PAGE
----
Who has never bought from Amazon?

Incidentally, the same principle prevails in another area that Amazon is cultivating: publishing. Almost anyone can publish a book on Amazon. You don't need to work with agents anymore, or arrogant editors, or publishers and bookstores — because Amazon is all that. If the writing sells, it is fine. If not, well at least the self-publishing author can take comfort in the fact that Franz Kafka didn't sell many books either.

Yes, for people who grew up in the 20th century, the dominance of these digital companies is unsettling. And yet, who except avid watchers of Bibel TV (Bible Television) doesn't have a cell phone and use the internet? Who still uses a film camera? Who has never bought from Amazon?

Amazon destroys bookstores. And because I think bookstores are more important than grocery stores, I try not to buy things through Amazon. But then I wanted the fourth season of a particular series. I also wanted the collected works of the explorer and adventurer Sir Richard F. Burton, something I'd have to pay a fortune for in an actual bookstore, provided I could even find it. On Amazon, the 18,350 pages of all of Burton's works cost 99 cents. You load them on the Kindle electronic reading device designed by Amazon and then you can always have them with you.

Thus, bookstores are disappearing. Amazon is worth a trillion dollars. And I'm stuck with a guilty conscience, though I do, at least, have Personal Narrative of a Pilgrimage to Al-Madinah & Meccah on my e-reader.

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food / travel

The True Horrors Behind 7 Haunted Locations Around The World

With Halloween arriving, we have dug up the would-be ghosts of documented evil and bloodshed from the past.

Inside Poveglia Island's abandoned asylum

Laure Gautherin and Carl-Johan Karlsson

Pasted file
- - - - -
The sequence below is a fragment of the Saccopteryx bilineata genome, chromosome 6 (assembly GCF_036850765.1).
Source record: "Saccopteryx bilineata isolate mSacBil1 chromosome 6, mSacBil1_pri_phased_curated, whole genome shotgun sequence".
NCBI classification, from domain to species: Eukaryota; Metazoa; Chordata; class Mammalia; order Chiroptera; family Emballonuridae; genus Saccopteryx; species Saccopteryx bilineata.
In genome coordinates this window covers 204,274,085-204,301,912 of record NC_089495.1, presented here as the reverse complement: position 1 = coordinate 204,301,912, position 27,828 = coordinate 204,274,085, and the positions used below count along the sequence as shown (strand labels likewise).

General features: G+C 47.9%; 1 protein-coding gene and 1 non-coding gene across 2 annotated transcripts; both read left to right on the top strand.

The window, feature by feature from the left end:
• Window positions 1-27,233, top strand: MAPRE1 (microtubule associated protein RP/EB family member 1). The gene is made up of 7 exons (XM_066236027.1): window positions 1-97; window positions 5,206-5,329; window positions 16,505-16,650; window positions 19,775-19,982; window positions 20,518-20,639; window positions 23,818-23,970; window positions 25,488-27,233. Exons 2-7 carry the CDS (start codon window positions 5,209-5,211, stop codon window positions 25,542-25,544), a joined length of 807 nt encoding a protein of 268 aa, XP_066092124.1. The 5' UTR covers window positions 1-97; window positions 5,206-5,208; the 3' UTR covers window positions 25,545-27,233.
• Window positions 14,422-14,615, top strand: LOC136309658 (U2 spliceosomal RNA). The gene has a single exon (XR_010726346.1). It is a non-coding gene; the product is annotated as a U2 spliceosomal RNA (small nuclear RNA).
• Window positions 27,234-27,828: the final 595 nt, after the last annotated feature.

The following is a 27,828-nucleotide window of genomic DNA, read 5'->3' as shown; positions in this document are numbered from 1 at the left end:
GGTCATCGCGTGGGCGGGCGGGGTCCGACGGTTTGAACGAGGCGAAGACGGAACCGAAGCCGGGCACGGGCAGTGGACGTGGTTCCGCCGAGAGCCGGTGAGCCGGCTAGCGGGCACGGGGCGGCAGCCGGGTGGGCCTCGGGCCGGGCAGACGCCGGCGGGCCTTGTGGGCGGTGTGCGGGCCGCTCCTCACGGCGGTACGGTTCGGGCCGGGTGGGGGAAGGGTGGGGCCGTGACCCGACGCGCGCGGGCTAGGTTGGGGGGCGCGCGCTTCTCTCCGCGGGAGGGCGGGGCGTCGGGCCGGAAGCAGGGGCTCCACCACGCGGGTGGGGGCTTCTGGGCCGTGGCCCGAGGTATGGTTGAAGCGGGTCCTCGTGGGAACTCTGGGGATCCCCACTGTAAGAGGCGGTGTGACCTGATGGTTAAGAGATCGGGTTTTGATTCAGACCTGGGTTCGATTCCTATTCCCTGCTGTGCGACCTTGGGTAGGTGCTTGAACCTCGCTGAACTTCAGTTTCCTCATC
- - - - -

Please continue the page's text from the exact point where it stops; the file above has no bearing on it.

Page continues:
When Hallows Eve was first introduced as a Celtic festival some 2,000 years ago, bonfires and costumes were seen as a legitimate way to ward off ghosts and evil spirits. Today of course, with science and logic being real ghostbusters, spine-chilling tales of haunted forests, abandoned asylums and deserted graveyards have rather become a way to add some mystery and suspense to our lives.

And yet there are still spooky places around the world that have something more than legend attached to them. From Spain to Uzbekistan and Australia, these locations prove that haunting lore is sometimes rooted in very real, and often terrible events.

Shahr-e Gholghola, City of Screams - Afghanistan

photo of  ruins of Shahr-e Gholghola,

The ruins of Shahr-e Gholghola, the City of Screams, in Afghanistan

Dai He/Xinhua via ZUMA Wire

According to locals, ghosts from this ancient royal citadel located in the Valley of Bamyan, 150 miles northwest of Kabul, have been screaming for 800 years. You can hear them from miles away, at twilight, when they relive their massacre.

In the spring 1221, the fortress built by Buddhist Ghorids in the 6th century became the theater of the final battle between Jalal ad-Din Mingburnu, last ruler of the Khwarezmian Empire, and the Mongol Horde led by Genghis Khan. It is said that Khan's beloved grandson, Mutakhan, had been killed on his mission to sack Bamyan. To avenge him, the Mongol leader went himself and ordered to kill every living creature in the city, children included.

The ruins today bear the name of Shahr-e Gholghola, meaning City of Screams or City of Sorrows. The archeological site, rich in Afghan history, is open to the public and though its remaining walls stay quiet during the day, locals say that the night brings the echoes of fear and agony. Others claim the place comes back to life eight centuries ago, and one can hear the bustle of the city and people calling each other.

Gettysburg, Civil War battlefield - U.S.

photo of rocks and trees in Gettysburg

View of the battlefields from Little Round Top, Gettysburg, PA, USA